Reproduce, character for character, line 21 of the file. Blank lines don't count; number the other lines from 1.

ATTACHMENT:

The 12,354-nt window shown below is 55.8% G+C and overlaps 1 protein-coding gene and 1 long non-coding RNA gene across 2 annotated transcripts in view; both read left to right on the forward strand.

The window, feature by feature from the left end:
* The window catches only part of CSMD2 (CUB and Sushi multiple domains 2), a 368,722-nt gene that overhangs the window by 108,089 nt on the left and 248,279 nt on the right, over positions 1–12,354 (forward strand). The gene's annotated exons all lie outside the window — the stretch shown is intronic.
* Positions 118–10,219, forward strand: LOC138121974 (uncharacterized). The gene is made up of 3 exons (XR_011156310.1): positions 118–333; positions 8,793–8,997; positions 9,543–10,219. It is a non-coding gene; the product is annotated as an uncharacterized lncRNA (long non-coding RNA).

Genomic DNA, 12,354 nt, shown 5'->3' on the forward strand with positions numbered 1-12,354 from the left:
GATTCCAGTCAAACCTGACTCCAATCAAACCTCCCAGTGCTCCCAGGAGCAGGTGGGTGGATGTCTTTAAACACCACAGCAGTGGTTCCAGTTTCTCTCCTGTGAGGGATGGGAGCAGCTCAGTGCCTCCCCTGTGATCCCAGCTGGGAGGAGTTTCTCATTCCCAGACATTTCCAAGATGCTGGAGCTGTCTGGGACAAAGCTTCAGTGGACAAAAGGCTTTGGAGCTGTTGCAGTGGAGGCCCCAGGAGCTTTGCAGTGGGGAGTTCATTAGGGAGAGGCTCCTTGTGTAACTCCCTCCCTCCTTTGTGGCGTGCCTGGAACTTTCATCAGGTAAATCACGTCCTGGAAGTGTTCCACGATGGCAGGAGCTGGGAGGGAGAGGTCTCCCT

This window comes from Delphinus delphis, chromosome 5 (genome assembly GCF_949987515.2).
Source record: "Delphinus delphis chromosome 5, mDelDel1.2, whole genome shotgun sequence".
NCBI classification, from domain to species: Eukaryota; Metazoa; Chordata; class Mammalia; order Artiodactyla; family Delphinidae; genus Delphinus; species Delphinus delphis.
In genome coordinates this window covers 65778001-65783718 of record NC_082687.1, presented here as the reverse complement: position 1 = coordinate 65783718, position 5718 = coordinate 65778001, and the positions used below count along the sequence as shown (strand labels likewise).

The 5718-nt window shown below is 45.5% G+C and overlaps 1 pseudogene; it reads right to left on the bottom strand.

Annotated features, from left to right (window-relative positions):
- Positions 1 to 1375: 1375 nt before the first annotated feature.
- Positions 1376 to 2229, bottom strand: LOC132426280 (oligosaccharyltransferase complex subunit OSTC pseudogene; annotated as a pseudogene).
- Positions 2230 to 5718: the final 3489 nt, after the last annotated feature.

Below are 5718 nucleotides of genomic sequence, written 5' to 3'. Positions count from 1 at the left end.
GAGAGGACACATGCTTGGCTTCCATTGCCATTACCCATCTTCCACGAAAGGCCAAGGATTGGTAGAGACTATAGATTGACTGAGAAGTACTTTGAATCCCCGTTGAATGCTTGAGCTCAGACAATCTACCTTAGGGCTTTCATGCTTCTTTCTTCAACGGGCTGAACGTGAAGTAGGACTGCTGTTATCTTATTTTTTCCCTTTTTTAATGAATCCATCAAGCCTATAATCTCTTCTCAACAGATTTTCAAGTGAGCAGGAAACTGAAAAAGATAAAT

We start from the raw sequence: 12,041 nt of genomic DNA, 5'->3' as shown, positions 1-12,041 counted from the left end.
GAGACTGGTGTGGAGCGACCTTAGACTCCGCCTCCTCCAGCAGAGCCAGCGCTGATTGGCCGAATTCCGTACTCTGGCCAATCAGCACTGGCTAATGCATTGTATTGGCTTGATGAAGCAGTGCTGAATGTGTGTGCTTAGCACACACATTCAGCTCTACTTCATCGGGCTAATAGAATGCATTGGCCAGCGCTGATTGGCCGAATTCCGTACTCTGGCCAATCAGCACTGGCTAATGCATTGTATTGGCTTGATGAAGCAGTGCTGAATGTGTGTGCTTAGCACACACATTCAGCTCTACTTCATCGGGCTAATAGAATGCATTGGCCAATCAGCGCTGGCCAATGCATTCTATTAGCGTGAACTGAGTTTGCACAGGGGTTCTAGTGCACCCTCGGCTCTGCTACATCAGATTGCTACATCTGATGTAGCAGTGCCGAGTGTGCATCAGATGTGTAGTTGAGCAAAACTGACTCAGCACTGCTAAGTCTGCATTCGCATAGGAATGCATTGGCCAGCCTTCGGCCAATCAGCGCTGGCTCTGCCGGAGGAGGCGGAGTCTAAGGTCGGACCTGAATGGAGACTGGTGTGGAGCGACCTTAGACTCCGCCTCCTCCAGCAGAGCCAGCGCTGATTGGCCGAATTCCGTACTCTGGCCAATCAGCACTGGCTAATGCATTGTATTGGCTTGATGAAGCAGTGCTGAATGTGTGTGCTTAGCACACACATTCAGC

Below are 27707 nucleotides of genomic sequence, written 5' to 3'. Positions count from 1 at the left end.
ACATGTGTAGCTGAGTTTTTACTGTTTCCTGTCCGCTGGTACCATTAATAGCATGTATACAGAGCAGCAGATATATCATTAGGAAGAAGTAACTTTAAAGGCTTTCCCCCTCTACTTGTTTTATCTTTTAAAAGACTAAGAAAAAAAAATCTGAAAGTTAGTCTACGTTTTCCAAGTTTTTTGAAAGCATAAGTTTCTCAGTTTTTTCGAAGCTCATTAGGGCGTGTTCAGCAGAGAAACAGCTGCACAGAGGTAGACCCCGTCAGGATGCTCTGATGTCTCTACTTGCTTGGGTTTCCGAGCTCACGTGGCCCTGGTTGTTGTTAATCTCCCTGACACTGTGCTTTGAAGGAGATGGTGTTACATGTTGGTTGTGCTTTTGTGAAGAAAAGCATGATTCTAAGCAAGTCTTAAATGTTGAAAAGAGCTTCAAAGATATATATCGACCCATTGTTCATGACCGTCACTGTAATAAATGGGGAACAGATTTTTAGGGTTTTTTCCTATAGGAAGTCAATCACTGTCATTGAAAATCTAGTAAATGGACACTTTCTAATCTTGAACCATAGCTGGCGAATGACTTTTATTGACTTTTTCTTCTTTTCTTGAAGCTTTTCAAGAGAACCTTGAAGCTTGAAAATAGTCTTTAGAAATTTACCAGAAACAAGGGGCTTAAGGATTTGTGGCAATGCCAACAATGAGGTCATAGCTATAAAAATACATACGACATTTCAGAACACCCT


ACATGTGTAGCTGAGTTTTTACTGTTTCCTGTCCGCTGGTACCATTAATAGCATGTATACAGAGCAGCAGATATATCATTAGGAAGAAGTAACTTTAAAGGCTTTCCCCCTCTACTTGTTTTATCTTTTAAAAGACTAAGAAAAAAAAATCTGAAAGTTAGTCTACGTTTTCCAAGTTTTTTGAAAGCATAAGTTTCTCAGTTTTTTCGAAGCTCATTAGGGCGTGTTCAGCAGAGAAACAGCTGCACAGAGGTAGACCCCGTCAGGATGCTCTGATGTCTCTACTTGCTTGGGTTTCCGAGCTCACGTGGCCCTGGTTGTTGTTAATCTCCCTGACACTGTGCTTTGAAGGAGATGGTGTTACATGTTGGTTGTGCTTTTGTGAAGAAAAGCATGATTCTAAGCAAGTCTTAAATGTTGAAAAGAGCTTCAAAGATATATATCGACCCATTGTTCATGACCGTCACTGTAATAAATGGGGAACAGATTTTTAGGGTTTTTTCCTATAGGAAGTCAATCACTGTCATTGAAAATCTAGTAAATGGACACTTTCTAATCTTGAACCATAGCTGGCGAATGACTTTTATTGACTTTTTCTTCTTTTCTTGAAGCTTTTCAAGAGAACCTTGAAGCTTGAAAATAGTCTTTAGAAATTTACCAGAAACAAGGGGCTTAAGGATTTGTGGCAATGCCAACAATGAGGTCATAGCTATAAAAATACATACGACATTTCAGAACACCCT